It is expensive, so we never buy it, but lobster is available. I have only made lobster once in my life.
Here are huge shrimp or cray fish, again expensive. The only way I have every used this is in tempura, a Japanese dish.
They sell this fish in large bundles, but I have no idea what kind it is, so I usually ignore it.
I surely don’t know what to do with these.

We go across the way and walk by the juice.  We end up at a refrigerator section where there is butter, cheese, and a little salami. There are lots of kinds of milk.  If we turn right here, we could get yogurt, and then there is a soy sauce and cooking oil aisle, but we didn’t need any of those, so we just kept walking. Across from the yogurt are huge bags of rice, but we didn’t need rice. Also in that section is eggs, but we skipped it all. We just kept walking.  We didn’t need meat, but I took some pictures of the kinds of meat available for you to see what they have.

There is a huge fruits and vegetable section. They have most of what we have in America plus more. I have even seen Nigeria yams here.

Different kinds of seaweed for sale in the fruits and vegetable section

Other strange things available in the fruits and vegetable section/ The first picture has packaged pieces of wood and dried figs.  The second picture has—who knows what? I am lucky to know what a lot of the stuff they sell is.

In the first picture, Korea’s tangerines from Jesus Island.  Everyone eats these and gives them away to their friends. The second pictures are daicons, huge radishes used in soups or pickled to eat on the side of your food. The third picture is cherry tomatoes, another Korean favorite. When you expect them to give potato chips or something like that at a party, they may give you cherry tomatoes.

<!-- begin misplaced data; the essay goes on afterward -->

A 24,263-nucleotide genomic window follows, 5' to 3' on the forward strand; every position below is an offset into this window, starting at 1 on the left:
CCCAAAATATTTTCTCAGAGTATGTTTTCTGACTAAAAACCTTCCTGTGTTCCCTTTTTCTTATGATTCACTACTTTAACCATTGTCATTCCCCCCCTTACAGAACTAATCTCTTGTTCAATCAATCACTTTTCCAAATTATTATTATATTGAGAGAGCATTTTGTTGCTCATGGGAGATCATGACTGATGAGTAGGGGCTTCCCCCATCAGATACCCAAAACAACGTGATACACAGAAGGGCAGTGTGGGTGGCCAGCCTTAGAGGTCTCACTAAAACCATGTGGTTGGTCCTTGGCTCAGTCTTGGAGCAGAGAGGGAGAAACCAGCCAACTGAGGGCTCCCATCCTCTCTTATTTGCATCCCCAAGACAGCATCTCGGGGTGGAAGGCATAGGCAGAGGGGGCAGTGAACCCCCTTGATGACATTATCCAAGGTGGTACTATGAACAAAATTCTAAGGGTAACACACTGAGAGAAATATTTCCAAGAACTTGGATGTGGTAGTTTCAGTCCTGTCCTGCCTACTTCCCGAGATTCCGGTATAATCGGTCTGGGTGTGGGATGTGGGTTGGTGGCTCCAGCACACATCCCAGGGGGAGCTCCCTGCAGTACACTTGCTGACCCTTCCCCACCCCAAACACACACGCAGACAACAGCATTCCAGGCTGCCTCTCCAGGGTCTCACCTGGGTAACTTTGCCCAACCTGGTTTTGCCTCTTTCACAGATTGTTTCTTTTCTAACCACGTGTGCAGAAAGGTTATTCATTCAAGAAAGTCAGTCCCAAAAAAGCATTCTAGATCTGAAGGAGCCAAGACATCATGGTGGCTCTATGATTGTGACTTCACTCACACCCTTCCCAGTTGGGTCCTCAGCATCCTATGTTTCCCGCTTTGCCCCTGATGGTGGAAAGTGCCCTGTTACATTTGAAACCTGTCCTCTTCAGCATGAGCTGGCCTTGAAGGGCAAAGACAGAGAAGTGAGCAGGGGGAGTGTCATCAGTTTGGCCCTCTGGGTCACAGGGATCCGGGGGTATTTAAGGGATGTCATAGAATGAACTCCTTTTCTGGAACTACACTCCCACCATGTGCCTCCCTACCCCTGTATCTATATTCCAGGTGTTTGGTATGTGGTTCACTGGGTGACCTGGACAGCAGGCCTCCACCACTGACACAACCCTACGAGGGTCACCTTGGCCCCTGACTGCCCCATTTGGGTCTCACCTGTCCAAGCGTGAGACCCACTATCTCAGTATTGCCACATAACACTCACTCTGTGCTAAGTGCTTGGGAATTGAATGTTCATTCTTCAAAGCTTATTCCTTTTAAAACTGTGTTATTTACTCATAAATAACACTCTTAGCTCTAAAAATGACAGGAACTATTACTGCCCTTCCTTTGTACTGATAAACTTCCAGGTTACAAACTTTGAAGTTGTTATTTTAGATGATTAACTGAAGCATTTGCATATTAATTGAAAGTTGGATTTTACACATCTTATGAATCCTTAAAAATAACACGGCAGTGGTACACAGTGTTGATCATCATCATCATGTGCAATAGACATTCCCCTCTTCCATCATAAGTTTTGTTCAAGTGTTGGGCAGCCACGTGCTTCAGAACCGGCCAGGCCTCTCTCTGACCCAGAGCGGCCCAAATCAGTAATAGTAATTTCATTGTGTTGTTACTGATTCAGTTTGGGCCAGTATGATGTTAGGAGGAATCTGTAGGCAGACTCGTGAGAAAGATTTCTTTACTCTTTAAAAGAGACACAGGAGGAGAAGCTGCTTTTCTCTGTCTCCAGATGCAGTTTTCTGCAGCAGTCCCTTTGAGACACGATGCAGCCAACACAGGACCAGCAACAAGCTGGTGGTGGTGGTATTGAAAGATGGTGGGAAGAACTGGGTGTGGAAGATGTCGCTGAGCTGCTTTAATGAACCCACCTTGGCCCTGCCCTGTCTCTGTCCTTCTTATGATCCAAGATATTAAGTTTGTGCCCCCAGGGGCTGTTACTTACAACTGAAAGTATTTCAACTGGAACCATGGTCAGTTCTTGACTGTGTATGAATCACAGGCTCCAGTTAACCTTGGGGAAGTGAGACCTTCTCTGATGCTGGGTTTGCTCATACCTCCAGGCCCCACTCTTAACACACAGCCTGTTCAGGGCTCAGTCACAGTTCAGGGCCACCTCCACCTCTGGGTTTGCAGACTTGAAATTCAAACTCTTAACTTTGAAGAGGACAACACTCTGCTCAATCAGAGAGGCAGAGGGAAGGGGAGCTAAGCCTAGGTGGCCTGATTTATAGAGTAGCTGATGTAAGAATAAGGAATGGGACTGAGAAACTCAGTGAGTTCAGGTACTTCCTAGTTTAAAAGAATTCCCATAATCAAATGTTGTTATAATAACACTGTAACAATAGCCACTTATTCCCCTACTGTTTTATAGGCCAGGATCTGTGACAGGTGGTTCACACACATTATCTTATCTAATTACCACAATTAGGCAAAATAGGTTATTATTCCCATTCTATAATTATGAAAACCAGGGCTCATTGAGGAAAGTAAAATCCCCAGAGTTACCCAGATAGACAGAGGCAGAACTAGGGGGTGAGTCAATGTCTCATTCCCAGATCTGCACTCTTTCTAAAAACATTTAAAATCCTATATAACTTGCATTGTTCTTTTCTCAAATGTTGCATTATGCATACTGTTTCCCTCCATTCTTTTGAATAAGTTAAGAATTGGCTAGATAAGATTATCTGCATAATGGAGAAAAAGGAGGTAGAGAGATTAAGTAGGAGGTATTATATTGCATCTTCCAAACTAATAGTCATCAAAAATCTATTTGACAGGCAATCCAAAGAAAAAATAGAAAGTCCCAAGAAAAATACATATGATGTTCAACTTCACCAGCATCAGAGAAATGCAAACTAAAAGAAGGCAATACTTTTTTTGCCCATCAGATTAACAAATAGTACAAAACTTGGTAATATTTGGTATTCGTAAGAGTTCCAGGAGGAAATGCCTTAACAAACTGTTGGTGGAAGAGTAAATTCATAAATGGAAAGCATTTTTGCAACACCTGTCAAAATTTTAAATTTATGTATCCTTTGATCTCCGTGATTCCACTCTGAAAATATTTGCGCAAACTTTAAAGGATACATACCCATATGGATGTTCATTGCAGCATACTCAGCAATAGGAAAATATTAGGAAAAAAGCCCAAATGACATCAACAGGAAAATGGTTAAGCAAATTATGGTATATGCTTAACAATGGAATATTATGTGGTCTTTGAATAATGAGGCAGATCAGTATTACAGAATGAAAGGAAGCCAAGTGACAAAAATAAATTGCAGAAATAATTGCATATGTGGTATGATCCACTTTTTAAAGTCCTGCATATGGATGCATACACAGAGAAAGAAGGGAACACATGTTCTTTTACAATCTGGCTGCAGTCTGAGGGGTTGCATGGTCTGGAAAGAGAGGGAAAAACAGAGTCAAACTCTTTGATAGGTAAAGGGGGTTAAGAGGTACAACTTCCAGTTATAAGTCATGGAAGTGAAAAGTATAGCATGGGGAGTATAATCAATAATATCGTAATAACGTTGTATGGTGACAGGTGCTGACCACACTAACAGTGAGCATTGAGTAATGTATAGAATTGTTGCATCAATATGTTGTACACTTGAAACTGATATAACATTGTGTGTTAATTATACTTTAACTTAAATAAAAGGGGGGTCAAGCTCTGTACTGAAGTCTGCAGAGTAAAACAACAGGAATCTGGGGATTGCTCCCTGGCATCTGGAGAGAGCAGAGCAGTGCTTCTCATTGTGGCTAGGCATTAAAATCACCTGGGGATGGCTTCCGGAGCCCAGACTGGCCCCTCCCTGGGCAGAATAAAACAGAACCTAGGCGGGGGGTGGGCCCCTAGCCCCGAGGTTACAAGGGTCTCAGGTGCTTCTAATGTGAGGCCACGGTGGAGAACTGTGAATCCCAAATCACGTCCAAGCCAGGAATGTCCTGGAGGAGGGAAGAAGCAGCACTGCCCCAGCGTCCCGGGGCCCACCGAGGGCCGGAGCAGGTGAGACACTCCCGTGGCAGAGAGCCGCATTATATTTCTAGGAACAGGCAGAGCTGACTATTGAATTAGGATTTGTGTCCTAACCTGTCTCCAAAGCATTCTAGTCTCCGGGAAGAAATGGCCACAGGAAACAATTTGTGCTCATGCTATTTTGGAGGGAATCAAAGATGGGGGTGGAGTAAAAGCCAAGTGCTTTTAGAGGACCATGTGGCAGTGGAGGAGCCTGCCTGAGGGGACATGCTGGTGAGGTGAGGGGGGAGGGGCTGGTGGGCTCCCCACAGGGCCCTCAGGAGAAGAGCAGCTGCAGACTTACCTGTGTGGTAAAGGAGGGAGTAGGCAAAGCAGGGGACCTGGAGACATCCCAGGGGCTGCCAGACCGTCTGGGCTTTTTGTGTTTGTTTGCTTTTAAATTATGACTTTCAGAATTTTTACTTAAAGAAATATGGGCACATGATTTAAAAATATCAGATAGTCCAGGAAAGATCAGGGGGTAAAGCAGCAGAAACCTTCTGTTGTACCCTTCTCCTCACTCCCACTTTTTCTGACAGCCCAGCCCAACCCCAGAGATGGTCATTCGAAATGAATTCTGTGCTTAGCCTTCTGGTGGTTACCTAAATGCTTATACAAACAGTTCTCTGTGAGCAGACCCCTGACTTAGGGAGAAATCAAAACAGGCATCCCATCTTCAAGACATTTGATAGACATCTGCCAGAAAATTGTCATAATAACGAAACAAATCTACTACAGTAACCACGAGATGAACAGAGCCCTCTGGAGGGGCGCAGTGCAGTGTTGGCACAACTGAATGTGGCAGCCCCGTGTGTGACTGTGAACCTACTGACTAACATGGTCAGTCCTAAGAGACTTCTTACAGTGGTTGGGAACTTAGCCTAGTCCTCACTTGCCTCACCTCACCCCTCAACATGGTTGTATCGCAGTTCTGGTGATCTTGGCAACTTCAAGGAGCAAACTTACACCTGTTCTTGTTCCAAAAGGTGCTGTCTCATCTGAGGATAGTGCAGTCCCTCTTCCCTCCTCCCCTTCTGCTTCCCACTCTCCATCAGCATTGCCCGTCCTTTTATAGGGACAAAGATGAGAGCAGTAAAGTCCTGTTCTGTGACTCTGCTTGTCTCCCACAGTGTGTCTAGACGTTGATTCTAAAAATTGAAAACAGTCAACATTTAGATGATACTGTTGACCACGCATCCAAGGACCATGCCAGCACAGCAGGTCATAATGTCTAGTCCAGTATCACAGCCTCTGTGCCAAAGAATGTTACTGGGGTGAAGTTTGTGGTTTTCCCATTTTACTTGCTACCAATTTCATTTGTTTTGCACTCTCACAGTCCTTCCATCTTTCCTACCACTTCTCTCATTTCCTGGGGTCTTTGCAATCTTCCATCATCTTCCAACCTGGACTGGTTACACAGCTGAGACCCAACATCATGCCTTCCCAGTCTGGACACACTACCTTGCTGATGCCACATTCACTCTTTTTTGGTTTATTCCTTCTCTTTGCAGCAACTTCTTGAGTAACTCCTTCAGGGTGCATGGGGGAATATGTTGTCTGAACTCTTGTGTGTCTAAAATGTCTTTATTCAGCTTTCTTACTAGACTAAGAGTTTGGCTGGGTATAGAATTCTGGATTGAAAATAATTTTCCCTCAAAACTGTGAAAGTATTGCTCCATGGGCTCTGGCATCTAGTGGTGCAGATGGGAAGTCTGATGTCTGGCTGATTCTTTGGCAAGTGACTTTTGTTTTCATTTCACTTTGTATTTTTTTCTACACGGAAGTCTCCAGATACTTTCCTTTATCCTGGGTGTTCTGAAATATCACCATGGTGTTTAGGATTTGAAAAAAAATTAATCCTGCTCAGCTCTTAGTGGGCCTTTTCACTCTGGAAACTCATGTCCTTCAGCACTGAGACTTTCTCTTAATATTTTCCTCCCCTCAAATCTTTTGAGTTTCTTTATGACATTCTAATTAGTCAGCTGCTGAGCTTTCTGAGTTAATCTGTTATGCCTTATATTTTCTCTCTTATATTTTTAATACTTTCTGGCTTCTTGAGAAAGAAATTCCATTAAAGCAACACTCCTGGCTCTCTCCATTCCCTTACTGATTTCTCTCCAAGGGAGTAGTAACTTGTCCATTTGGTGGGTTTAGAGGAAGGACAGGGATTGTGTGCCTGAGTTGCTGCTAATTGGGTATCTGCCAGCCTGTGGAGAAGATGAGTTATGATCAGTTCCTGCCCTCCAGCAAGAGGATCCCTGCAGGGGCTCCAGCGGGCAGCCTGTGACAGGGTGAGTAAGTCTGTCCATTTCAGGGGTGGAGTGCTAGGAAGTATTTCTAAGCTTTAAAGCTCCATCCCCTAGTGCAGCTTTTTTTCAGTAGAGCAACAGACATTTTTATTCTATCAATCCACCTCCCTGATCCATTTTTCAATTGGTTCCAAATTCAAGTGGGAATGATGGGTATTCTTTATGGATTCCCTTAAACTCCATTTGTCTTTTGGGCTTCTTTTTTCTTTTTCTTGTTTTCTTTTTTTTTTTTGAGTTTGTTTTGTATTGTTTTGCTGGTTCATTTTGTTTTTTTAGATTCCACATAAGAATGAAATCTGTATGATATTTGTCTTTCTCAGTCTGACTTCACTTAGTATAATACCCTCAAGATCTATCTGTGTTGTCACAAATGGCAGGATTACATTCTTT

On the other side of the fruits and vegetables, you find little bitty dried fish for sale. They put these in soups. In Japan, these were on my breakfast plate, and I though they were noodles until I looked close and realized they had eyes.

In the first picture, it is dried seaweed for sale, and int he second, it is dried squid for sale.

They have a huge fruit and vegetable section. Any thing you could buy in any big grocery store in America is here. plus some things you would never see in America.  After that, we go by the place they sell all kinds of paper towels, tissues, and toilet paper. From what I understand, the businesses that sell these things are fairly new, but they really caught on big when they began selling these things because people really wanted and needed them. Next to that, you have the cleaning supplies, and then the beauty supplies, soaps, and shampoos.  There are several specialty sections for different kinds of makeup, and then we went up the walking sidewalk ab=gain to check out on the second floor.  They used to have checkout stands on the third floor, but they took them out.

We made it to the checkout stand.
We brought our own bags and bagged our own groceries. If we don’t bring bags, we have to buy bags from the lady at the cash register if we want any.  The way to say shopping bag in Korean is “punctul.”  At the very beginning when we got here, I had to learn this quickly because when I checked out, the women always asked me if I wanted a bag, and I had to learn what they were saying to me.  I had to learn how to count in Korean and then say “gay” after whatever number of bags I needed to tell them how many, and then say “jusayo” (please give). it was one of the first things I had to learn to say when I came to Korea because the ladies at the counters don’t speak English and don’t understand if you don’t speak Korean.
These machines are a recent addition to E-Mart. You have to scan your receipt and punch or license number in. or you will have to pay to get your car out of the parking garage.

After we check out, we have to go to a particular machine to let it read our recipe so we won’t have to pay for parking. If we didn’t spend enough, we have to pay for parking.  We take the elevator up to the third floor to go to our car.

Back to the parkin garage

We got in our car and drove home.  After we got home, I sat down and told you what we did so you see what a shopping trip is like in Korea.